This month, Seoul, Santiago, Barcelona have so far added their name to the 50-plus cities already testing and preparing for urban aero taxis flying in their skies. In October, Paris stole the thunder, and I am anxiously awaiting word from London. However, unsurprisingly, it is Dubai that is looking on track to achieve commercial operations by 2025. Here at Frost & Sullivan, we have spent a considerable amount of time analysing the readiness and attractiveness criteria for cities to bring the next generation of travel to their citizens.
Evaluating the parameters relating to transportation habits, infrastructure, airspace regulations, and aviation operations, the following cities emerged with top (10) scores (in descending order): London, Singapore, Los Angeles, San Francisco, Dubai, Seattle, Paris, Boston, New York, and Vancouver. Emerging from the global research of 100 smart cities evaluated in a recent Frost & Sullivan study, the top 5 per region presents a compelling mix of cities spanning across the developed and emerging economies.
Figure 1: Top-5 Regional Cities Most Attractive and Ready to Host UAM (scores). Source: Frost & Sullivan Analysis
Many of these cities already have announced (or are in the process of doing so) plans to host Urban Air Mobility (UAM) in their skies. Easing the traffic conditions and moving the cities faster, literally, and more efficiently are key factors alongside the value premise an advanced technology creates for the city as a destination to travel and invest. Investments which these cities have, over the years, made in digitalising the infrastructure and creating smarter operational conditions underpin their readiness score. However, UAM requires a more comprehensive and collaborative cross-segment investment in civil and network infrastructure, airspace and transportation regulations, environmental and liability compliance, in addition to the vehicle and the associated systems. This raises the following question:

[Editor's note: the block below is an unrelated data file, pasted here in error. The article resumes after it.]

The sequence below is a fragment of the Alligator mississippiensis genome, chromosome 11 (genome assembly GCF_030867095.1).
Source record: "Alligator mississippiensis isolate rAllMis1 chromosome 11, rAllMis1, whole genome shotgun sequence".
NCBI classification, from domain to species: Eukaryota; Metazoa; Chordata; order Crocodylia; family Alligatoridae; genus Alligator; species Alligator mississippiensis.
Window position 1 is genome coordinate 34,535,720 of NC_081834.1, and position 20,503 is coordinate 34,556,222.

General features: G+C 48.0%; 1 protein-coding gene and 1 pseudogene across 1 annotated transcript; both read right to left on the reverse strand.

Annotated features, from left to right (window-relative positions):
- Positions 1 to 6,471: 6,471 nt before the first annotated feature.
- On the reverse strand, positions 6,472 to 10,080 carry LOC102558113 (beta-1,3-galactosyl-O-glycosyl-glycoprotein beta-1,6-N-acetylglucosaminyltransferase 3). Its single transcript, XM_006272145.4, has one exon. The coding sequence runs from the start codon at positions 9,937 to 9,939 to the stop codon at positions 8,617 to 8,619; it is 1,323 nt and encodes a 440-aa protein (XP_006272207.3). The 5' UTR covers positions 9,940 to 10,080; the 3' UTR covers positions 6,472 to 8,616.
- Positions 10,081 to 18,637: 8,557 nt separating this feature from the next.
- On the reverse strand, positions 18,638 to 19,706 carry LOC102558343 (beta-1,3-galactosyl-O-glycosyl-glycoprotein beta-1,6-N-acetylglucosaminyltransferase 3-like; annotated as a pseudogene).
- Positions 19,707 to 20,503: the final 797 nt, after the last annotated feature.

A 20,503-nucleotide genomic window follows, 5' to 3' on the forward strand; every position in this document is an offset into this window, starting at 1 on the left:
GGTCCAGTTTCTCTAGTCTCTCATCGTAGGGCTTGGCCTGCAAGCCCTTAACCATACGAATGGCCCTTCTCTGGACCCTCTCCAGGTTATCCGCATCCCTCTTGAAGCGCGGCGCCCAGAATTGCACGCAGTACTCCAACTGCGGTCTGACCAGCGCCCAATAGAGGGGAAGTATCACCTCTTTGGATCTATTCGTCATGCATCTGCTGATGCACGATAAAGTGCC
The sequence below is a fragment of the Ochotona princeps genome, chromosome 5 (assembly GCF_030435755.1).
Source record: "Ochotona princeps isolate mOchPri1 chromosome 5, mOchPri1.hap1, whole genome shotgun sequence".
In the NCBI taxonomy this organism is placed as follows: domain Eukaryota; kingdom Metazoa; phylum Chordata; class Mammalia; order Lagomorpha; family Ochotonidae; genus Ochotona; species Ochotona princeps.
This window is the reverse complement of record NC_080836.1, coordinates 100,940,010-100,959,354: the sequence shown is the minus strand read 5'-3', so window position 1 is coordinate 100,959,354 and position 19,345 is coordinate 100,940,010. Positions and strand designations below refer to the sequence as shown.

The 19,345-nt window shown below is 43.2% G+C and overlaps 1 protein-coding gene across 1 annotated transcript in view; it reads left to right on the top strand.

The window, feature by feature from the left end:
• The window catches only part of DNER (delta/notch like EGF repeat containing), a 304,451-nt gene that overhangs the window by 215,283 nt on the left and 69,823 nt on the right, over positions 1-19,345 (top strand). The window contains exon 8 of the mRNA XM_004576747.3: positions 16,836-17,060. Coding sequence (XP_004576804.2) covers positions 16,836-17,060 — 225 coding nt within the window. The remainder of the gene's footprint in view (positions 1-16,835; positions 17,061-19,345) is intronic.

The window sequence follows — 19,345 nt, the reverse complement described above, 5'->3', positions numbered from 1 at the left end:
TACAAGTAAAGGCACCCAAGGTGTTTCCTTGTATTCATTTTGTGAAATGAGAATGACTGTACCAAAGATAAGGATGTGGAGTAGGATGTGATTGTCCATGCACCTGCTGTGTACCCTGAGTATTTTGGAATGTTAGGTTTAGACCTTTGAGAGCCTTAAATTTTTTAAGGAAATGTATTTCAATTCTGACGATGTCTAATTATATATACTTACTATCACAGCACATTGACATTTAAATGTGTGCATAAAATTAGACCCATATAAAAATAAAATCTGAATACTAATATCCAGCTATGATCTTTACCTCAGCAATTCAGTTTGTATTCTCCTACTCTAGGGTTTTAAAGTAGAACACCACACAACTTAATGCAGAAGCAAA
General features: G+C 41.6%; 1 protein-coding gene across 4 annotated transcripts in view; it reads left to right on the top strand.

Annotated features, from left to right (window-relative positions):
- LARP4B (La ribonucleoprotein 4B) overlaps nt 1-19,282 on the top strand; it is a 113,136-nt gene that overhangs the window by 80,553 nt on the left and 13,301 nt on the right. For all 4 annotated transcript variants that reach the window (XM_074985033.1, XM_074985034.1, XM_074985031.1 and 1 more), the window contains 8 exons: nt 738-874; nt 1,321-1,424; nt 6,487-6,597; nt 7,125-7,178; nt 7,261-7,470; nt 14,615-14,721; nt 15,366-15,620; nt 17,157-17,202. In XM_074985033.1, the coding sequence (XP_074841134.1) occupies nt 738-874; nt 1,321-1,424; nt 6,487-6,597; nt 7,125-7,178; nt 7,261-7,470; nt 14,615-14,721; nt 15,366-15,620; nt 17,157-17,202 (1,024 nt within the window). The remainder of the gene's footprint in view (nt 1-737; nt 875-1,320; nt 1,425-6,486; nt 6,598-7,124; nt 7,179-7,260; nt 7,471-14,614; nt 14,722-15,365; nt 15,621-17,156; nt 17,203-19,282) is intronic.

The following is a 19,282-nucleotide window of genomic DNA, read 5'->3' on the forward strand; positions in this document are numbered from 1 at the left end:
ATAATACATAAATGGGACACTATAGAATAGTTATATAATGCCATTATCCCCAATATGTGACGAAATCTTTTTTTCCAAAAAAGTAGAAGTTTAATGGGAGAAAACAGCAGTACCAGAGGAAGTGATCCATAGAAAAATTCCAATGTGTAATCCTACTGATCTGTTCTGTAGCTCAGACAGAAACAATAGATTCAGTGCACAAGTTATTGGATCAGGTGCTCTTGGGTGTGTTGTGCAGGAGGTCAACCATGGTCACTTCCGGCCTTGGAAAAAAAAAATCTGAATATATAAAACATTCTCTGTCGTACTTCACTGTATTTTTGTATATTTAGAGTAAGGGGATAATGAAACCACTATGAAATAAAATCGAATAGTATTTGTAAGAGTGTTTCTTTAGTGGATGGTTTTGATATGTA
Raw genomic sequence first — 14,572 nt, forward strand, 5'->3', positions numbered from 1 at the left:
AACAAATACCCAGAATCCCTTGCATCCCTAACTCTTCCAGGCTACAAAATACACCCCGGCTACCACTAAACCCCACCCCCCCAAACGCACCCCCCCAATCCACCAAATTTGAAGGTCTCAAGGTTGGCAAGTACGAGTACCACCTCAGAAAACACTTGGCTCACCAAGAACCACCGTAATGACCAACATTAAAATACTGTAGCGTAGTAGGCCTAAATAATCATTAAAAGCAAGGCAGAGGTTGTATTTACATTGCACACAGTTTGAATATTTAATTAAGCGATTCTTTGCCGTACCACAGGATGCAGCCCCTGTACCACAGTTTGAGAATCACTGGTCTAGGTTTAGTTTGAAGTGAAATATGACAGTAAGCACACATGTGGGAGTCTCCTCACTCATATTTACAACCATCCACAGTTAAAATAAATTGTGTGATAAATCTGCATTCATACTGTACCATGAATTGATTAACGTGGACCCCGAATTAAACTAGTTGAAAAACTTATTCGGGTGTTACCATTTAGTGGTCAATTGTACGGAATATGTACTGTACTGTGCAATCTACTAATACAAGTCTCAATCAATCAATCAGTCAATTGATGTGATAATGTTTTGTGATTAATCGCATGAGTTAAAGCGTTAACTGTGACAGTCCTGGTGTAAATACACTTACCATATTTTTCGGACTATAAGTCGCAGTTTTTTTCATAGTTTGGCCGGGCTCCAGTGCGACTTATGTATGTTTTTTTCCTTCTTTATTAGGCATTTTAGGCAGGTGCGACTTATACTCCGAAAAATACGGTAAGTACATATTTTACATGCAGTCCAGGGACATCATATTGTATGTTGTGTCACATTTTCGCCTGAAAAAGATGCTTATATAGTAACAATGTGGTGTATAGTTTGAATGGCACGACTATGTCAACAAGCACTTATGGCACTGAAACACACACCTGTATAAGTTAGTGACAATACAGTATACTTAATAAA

Once all of these points have been addressed, would the end-customer (the citizen, i.e., you and me) be willing to use this capability and, importantly, pay the ‘premium’ price?
Conducting citizen surveys across the selected 12 cities representing a regionally balanced mix, Frost & Sullivan’s analysis indicates that there are significant opportunities and actions to be undertaken by the industry and the cities to ensure readiness and attractiveness to host UAM capabilities.
Existing habits influence customer/citizen preferences, response to change, age demographics, ability to spend, amongst other factors. Although deemed to have a resilient infrastructure, cities like Singapore and Tokyo score low on citizen survey response to a willingness to displace existing transportation modes with UAM. Cities in the US and the Middle East score high in citizen surveys and have a robust infrastructure in place. Though these points alone cannot conclude on the host city selection, the perception does need to be considered to ensure a shorter return on investment for the myriad of investors backing the 200-plus UAM vehicle OEMs.
It’s a $2.7 trillion question – and that is just with 33 cities flying UAMs by 2040. Fast-track to 2050, and Frost & Sullivan identified a total of 175 cities likely to have gone live with UAM by then.
Begs the question….is your city ready? Are you ready?